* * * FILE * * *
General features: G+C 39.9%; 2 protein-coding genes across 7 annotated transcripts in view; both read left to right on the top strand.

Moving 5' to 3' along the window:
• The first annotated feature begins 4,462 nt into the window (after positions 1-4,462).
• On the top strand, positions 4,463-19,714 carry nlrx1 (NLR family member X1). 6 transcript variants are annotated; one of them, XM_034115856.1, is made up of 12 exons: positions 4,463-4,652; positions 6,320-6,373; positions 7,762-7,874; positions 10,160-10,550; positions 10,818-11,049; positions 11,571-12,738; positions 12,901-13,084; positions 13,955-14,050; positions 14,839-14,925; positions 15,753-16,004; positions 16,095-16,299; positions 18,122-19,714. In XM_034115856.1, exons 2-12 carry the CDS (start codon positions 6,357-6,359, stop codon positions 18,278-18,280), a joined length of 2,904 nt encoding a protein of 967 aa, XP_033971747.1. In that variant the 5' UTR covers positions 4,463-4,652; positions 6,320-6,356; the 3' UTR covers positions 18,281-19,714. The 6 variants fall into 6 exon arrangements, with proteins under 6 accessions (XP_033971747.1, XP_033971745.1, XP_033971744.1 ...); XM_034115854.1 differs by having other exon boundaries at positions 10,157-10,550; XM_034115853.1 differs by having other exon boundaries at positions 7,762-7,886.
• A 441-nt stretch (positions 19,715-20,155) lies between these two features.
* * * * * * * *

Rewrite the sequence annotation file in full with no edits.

General features: G+C 39.9%; 2 protein-coding genes across 7 annotated transcripts in view; both read left to right on the top strand.

Moving 5' to 3' along the window:
• The first annotated feature begins 4,462 nt into the window (after positions 1-4,462).
• On the top strand, positions 4,463-19,714 carry nlrx1 (NLR family member X1). 6 transcript variants are annotated; one of them, XM_034115856.1, is made up of 12 exons: positions 4,463-4,652; positions 6,320-6,373; positions 7,762-7,874; positions 10,160-10,550; positions 10,818-11,049; positions 11,571-12,738; positions 12,901-13,084; positions 13,955-14,050; positions 14,839-14,925; positions 15,753-16,004; positions 16,095-16,299; positions 18,122-19,714. In XM_034115856.1, exons 2-12 carry the CDS (start codon positions 6,357-6,359, stop codon positions 18,278-18,280), a joined length of 2,904 nt encoding a protein of 967 aa, XP_033971747.1. In that variant the 5' UTR covers positions 4,463-4,652; positions 6,320-6,356; the 3' UTR covers positions 18,281-19,714. The 6 variants fall into 6 exon arrangements, with proteins under 6 accessions (XP_033971747.1, XP_033971745.1, XP_033971744.1 ...); XM_034115854.1 differs by having other exon boundaries at positions 10,157-10,550; XM_034115853.1 differs by having other exon boundaries at positions 7,762-7,886.
• A 441-nt stretch (positions 19,715-20,155) lies between these two features.